SANTA FE — An environmental group issued a report Thursday saying the oil and gas exploration system known as fracking is draining precious water from New Mexico and polluting the state's land and air.
"For public health and our environment, we need to put a stop to fracking," said Sanders Moore, director of Environment New Mexico, which is affiliated with the national organization that authored the study.
Soon after the report was made public, an oil industry spokesman and a politician in oil-rich southeastern New Mexico said it was unfair and its criticisms overblown.
Fracking is short for hydraulic fracturing of underground rock formations to unlock oil and gas from them.
Moore said two-thirds of New Mexico remained drought stricken, even after a summer of heavy rains and flooding in certain spots. Yet, she said, fracking since 2005 had used 1.3 billion gallons of fresh water in New Mexico.
Entitled "Fracking by the Numbers," the report was filled with other statistics about pollution.
It said that fracking in New Mexico generated 3 billion gallons of toxic wastewater last year, caused 9,810 tons of air pollution and had "degraded" 8,900 acres since 2005.
"The numbers don't lie. Fracking has taken a dirty and destructive toll on our environment," Moore said.
Wally Drangmeister of the New Mexico Oil & Gas Association and Eddy County Commissioner Jack Volpato said in separate interviews that fracking had not polluted the state, contrary to the report's many assertions.
The study was built on "a lot of generalities, half-truths and even misstatements," Drangmeister said. "It may be a valuable tool for fundraising with their list (of subscribers), but it is not a serious attempt at improving public policy."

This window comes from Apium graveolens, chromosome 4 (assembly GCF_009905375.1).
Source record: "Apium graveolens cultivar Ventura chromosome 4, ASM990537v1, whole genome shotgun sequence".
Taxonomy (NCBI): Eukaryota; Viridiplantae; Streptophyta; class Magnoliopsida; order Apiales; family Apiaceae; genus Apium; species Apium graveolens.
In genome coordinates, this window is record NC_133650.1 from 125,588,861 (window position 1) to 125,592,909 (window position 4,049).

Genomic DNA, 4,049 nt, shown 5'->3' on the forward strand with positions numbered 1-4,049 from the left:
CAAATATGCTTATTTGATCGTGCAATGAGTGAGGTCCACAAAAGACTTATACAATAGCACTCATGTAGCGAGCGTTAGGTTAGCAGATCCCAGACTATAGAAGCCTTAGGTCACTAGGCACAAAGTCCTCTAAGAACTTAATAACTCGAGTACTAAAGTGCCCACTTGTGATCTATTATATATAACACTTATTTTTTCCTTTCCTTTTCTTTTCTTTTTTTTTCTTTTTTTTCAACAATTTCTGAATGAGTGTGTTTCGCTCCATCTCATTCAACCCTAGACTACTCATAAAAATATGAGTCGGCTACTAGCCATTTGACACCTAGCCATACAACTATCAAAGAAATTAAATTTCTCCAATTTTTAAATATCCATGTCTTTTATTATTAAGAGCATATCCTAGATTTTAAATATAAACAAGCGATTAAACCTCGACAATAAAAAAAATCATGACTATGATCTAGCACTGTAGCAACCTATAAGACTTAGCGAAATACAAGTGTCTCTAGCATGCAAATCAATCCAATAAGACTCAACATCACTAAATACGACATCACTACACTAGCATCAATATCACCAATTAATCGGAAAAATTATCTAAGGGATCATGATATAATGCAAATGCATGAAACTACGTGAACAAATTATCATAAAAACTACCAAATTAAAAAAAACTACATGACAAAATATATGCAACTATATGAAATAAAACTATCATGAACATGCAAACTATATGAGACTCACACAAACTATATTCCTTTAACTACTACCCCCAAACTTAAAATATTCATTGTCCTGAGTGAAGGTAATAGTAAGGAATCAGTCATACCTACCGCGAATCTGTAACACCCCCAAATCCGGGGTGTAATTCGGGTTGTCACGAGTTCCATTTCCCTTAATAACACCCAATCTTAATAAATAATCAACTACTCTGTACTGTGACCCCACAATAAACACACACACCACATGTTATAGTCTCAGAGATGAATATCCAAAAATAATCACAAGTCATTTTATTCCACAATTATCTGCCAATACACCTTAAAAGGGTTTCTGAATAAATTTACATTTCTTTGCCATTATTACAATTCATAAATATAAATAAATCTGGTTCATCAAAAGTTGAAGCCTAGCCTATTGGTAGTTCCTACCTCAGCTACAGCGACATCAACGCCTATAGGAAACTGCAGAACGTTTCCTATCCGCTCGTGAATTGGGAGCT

He pointed to a section of the report that said New Mexico had "743 instances of all types of oil and gas operations polluting groundwater -- the source of drinking water for 90 percent of the state's residents."
Drangmeister said not one of those cases involved fracking. More important, he said, the industry promptly cleaned up all 743 spills, avoiding what he called "the potential to pollute groundwater."
"We're not saying there weren't problems, but in every case, no matter how big or small, there was mitigation," Drangmeister said.
Volpato said Eddy County and the rest of southeastern New Mexico's oil country had ridden an economic boom while much of the country struggled. He said a socially responsible oil and gas industry that used fracking was responsible for his region's prosperity.
"We're very satisfied with it. We have not seen any kind of contamination," said Volpato, a Republican.
But, he said, he shared one concern the environmental report raised: use of fresh water for fracking.
"It does use a lot of water, but we've been blessed with aquifers and we try not to use drinkable water" in oil exploration, Volpato said.
From a national perspective, fracking helps reduce American dependence on foreign oil and it probably is more palatable to environmentalists than coal production, Volpato said.
In Eddy County, where Carlsbad is the biggest city, fracking had helped create an impressive economy, he said.
"We're at 2 percent unemployment, and we're building large-scale public projects without any bond issues and without incurring any debt," Volpato said.
He said he expected construction to start next year on a $15 million beltway around the city and an $8 million sheriff's complex, all without any borrowing.
Environment New Mexico's report criticized not only fracking as an industry method but New Mexico state government's regulation of it.
The report's findings came only months after the New Mexico Oil and Gas Commission weakened regulations that protected groundwater from fracking waste.
The old rule required oil and gas companies to secure waste pits with a synthetic liner or use a closed container. Moore said there were more than 400 cases of contamination from oil and gas waste before the rule went into effect but none afterward.